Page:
Former cabinet ministers voice fresh fears over Scottish independence


Fears grow in Westminster over the threat of Scottish independence

FORMER cabinet ministers have cautioned that, in spite of the recent vote to stay in the union, Scotland could become independent in the near future.

Nick Clegg, the former deputy prime minister, forewarned that the result of the up coming European Union (EU) referendum could see an end to a united Britain.

Clegg is set to give a speech at the annual Liberal Democrat conference in Bournemouth, in which he will warn that the EU referendum could threaten two unions. He is due to tell conference that in the event of Brexit, the “SNP will gleefully grab the opportunity to persuade the people of Scotland to leave the UK as well”.

The statements came merely hours after Alyn Smith, SNP MEP, reiterated that no plans had been established for an early second independence referendum.

Clegg’s colleague and former secretary for state for business, innovation and skills, Sir Vince Cable, also expressed concern.

In a speech to the Liberal Democrat conference, Cable indicated that there was a risk of Scotland pushing forward with independence if the Conservatives remain in power for a prolonged period of time.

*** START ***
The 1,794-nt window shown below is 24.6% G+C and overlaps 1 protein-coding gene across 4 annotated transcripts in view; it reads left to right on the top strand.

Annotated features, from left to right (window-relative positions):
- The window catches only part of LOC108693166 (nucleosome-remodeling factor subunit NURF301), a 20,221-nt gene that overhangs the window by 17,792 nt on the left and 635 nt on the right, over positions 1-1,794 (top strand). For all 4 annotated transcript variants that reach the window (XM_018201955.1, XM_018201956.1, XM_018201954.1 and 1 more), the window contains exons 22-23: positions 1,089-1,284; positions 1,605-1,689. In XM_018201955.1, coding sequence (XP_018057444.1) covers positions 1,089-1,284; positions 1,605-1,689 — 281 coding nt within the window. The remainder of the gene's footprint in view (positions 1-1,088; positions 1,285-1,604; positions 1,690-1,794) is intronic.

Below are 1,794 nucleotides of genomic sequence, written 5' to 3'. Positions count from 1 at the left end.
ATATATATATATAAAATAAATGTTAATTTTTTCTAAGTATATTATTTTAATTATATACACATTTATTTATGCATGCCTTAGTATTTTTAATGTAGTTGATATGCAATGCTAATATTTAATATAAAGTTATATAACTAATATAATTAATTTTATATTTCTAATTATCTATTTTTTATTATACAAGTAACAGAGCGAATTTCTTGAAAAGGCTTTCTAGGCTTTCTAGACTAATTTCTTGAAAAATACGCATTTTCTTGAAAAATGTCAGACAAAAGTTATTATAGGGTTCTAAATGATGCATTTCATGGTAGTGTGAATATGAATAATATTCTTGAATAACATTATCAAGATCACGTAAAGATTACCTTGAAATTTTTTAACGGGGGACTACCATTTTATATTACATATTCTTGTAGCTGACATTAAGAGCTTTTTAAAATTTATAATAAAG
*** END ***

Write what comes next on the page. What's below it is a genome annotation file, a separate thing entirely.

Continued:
He stated: “The overwhelming majority of people in Scotland do not want a Tory Government.

“The things which have been holding them back so far, which are the sensible economic reasons, may not be sufficient to keep Scotland in the Union.

“Scotland could simply go its own way – that’s a real worry.”

In addition to this, Scottish Liberal Democrat leader Willie Rennie told the party that recent behaviour of the Conservative Party had thrown the union into jeopardy once again.

Rennie cited an example of Conservative campaign strategy that depicted the SNP as pickpockets in the run up to May’s general election.

He was quoted in the Herald , saying: “I don’t think the Tories can call themselves the Conservative and Unionist Party any more,” he said.

“We worked with them to defend the Union but within hours to put their party first before their country I thought was an amazing U-turn.”

Meanwhile, SNP Westminster leader Angus Robertson stated that the Conservative Government had lost control of the Scotland Bill, which aimed to devolve powers to Scotland in accordance with recommendations of the cross-party Smith Commission agreement.

Picture courtesy of Liberal Democrats